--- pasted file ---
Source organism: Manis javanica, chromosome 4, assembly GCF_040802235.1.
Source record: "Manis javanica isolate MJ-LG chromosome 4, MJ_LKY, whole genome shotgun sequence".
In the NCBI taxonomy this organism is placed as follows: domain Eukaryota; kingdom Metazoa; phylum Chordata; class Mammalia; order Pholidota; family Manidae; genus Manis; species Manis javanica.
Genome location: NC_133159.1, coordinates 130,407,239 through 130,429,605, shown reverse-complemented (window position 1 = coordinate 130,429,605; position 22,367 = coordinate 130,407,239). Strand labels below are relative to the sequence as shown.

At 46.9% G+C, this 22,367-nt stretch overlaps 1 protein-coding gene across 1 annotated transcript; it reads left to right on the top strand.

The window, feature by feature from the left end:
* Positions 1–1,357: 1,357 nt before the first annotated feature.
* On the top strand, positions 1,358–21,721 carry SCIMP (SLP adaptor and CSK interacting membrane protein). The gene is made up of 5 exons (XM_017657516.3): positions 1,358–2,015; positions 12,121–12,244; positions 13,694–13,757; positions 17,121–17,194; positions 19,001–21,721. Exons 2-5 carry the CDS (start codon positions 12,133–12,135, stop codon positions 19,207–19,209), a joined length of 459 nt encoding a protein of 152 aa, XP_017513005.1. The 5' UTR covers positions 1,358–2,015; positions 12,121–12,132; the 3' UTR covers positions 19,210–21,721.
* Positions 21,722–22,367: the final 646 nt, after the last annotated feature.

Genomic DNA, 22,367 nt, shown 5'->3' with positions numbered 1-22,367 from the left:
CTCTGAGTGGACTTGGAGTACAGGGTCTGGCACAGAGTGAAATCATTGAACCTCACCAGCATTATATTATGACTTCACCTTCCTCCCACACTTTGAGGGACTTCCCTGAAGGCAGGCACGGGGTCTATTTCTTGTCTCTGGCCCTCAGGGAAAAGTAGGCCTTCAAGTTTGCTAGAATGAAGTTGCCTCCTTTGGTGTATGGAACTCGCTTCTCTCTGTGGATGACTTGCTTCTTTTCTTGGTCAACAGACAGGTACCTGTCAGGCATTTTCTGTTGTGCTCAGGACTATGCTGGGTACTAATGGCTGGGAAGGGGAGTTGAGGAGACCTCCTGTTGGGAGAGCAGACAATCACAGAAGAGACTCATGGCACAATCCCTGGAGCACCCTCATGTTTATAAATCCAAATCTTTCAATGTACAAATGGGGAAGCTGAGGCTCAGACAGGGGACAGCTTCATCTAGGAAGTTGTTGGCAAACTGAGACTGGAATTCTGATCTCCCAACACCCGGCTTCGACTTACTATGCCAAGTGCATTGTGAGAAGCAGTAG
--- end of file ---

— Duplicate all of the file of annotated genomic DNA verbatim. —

Source organism: Manis javanica, chromosome 4, assembly GCF_040802235.1.
Source record: "Manis javanica isolate MJ-LG chromosome 4, MJ_LKY, whole genome shotgun sequence".
In the NCBI taxonomy this organism is placed as follows: domain Eukaryota; kingdom Metazoa; phylum Chordata; class Mammalia; order Pholidota; family Manidae; genus Manis; species Manis javanica.
Genome location: NC_133159.1, coordinates 130,407,239 through 130,429,605, shown reverse-complemented (window position 1 = coordinate 130,429,605; position 22,367 = coordinate 130,407,239). Strand labels below are relative to the sequence as shown.

At 46.9% G+C, this 22,367-nt stretch overlaps 1 protein-coding gene across 1 annotated transcript; it reads left to right on the top strand.

The window, feature by feature from the left end:
* Positions 1–1,357: 1,357 nt before the first annotated feature.
* On the top strand, positions 1,358–21,721 carry SCIMP (SLP adaptor and CSK interacting membrane protein). The gene is made up of 5 exons (XM_017657516.3): positions 1,358–2,015; positions 12,121–12,244; positions 13,694–13,757; positions 17,121–17,194; positions 19,001–21,721. Exons 2-5 carry the CDS (start codon positions 12,133–12,135, stop codon positions 19,207–19,209), a joined length of 459 nt encoding a protein of 152 aa, XP_017513005.1. The 5' UTR covers positions 1,358–2,015; positions 12,121–12,132; the 3' UTR covers positions 19,210–21,721.
* Positions 21,722–22,367: the final 646 nt, after the last annotated feature.

Genomic DNA, 22,367 nt, shown 5'->3' with positions numbered 1-22,367 from the left:
CTCTGAGTGGACTTGGAGTACAGGGTCTGGCACAGAGTGAAATCATTGAACCTCACCAGCATTATATTATGACTTCACCTTCCTCCCACACTTTGAGGGACTTCCCTGAAGGCAGGCACGGGGTCTATTTCTTGTCTCTGGCCCTCAGGGAAAAGTAGGCCTTCAAGTTTGCTAGAATGAAGTTGCCTCCTTTGGTGTATGGAACTCGCTTCTCTCTGTGGATGACTTGCTTCTTTTCTTGGTCAACAGACAGGTACCTGTCAGGCATTTTCTGTTGTGCTCAGGACTATGCTGGGTACTAATGGCTGGGAAGGGGAGTTGAGGAGACCTCCTGTTGGGAGAGCAGACAATCACAGAAGAGACTCATGGCACAATCCCTGGAGCACCCTCATGTTTATAAATCCAAATCTTTCAATGTACAAATGGGGAAGCTGAGGCTCAGACAGGGGACAGCTTCATCTAGGAAGTTGTTGGCAAACTGAGACTGGAATTCTGATCTCCCAACACCCGGCTTCGACTTACTATGCCAAGTGCATTGTGAGAAGCAGTAG